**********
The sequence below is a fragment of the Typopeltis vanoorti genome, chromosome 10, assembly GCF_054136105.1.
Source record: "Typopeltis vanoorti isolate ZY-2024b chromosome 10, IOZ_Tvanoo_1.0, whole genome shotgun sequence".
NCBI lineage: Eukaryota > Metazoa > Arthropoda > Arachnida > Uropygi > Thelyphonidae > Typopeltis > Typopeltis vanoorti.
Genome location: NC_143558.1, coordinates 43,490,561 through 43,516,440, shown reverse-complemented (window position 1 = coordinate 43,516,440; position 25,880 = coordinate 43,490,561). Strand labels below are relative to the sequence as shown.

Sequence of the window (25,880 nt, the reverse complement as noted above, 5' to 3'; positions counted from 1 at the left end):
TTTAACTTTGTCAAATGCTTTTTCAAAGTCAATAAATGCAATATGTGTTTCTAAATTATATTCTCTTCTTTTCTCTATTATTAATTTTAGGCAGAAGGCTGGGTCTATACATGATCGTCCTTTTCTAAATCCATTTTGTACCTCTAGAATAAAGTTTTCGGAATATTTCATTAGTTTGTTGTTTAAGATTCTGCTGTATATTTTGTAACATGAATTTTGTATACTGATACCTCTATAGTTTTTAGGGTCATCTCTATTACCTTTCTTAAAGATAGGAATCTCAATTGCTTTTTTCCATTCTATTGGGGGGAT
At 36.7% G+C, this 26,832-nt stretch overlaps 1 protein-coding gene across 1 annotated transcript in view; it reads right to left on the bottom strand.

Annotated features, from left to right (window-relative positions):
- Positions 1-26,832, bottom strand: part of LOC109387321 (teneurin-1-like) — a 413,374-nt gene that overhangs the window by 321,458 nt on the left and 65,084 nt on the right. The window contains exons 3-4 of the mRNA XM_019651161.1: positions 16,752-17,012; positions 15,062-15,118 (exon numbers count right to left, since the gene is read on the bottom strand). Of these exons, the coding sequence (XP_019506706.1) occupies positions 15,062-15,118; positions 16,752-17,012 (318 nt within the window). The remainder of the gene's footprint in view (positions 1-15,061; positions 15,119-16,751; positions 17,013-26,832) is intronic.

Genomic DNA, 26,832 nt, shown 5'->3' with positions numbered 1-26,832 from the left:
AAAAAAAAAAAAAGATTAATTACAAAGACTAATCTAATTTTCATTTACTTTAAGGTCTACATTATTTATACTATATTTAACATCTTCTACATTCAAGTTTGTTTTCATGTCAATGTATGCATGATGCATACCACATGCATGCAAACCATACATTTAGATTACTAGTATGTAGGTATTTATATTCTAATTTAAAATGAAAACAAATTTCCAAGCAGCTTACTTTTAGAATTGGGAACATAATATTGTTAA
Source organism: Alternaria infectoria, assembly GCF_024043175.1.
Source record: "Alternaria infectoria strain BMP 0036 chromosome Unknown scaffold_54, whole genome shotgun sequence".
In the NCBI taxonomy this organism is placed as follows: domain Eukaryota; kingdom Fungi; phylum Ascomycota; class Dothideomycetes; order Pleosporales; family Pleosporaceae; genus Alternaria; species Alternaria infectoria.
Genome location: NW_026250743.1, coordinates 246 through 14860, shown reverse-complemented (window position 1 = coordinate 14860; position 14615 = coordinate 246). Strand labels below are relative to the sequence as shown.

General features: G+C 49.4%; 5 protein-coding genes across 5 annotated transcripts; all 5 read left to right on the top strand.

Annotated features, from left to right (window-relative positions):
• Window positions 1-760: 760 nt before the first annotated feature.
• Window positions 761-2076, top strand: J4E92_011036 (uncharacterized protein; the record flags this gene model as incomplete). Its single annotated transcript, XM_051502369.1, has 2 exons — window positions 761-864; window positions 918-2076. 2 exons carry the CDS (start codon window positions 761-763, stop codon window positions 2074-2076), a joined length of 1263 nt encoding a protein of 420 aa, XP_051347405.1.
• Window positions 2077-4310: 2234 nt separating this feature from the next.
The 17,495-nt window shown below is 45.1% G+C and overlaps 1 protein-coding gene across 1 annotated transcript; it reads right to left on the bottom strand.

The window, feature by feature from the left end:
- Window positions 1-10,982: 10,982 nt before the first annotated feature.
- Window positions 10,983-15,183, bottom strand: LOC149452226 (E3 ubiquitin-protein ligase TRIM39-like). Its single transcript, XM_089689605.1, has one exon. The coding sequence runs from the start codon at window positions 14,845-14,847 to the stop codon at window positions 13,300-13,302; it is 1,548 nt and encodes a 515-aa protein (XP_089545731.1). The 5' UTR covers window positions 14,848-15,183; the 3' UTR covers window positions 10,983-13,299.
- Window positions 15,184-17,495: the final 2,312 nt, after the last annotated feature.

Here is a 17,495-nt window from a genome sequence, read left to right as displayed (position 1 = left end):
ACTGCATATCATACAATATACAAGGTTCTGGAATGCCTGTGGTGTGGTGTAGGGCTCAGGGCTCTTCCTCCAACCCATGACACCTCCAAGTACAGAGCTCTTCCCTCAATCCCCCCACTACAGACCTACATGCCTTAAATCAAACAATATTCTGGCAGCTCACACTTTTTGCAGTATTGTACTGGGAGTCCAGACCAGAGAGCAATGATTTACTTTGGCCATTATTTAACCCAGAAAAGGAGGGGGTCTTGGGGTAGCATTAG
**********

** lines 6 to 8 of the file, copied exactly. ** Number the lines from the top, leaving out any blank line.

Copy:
TTTAACTTTGTCAAATGCTTTTTCAAAGTCAATAAATGCAATATGTGTTTCTAAATTATATTCTCTTCTTTTCTCTATTATTAATTTTAGGCAGAAGGCTGGGTCTATACATGATCGTCCTTTTCTAAATCCATTTTGTACCTCTAGAATAAAGTTTTCGGAATATTTCATTAGTTTGTTGTTTAAGATTCTGCTGTATATTTTGTAACATGAATTTTGTATACTGATACCTCTATAGTTTTTAGGGTCATCTCTATTACCTTTCTTAAAGATAGGAATCTCAATTGCTTTTTTCCATTCTATTGGGGGGAT
At 36.7% G+C, this 26,832-nt stretch overlaps 1 protein-coding gene across 1 annotated transcript in view; it reads right to left on the bottom strand.

Annotated features, from left to right (window-relative positions):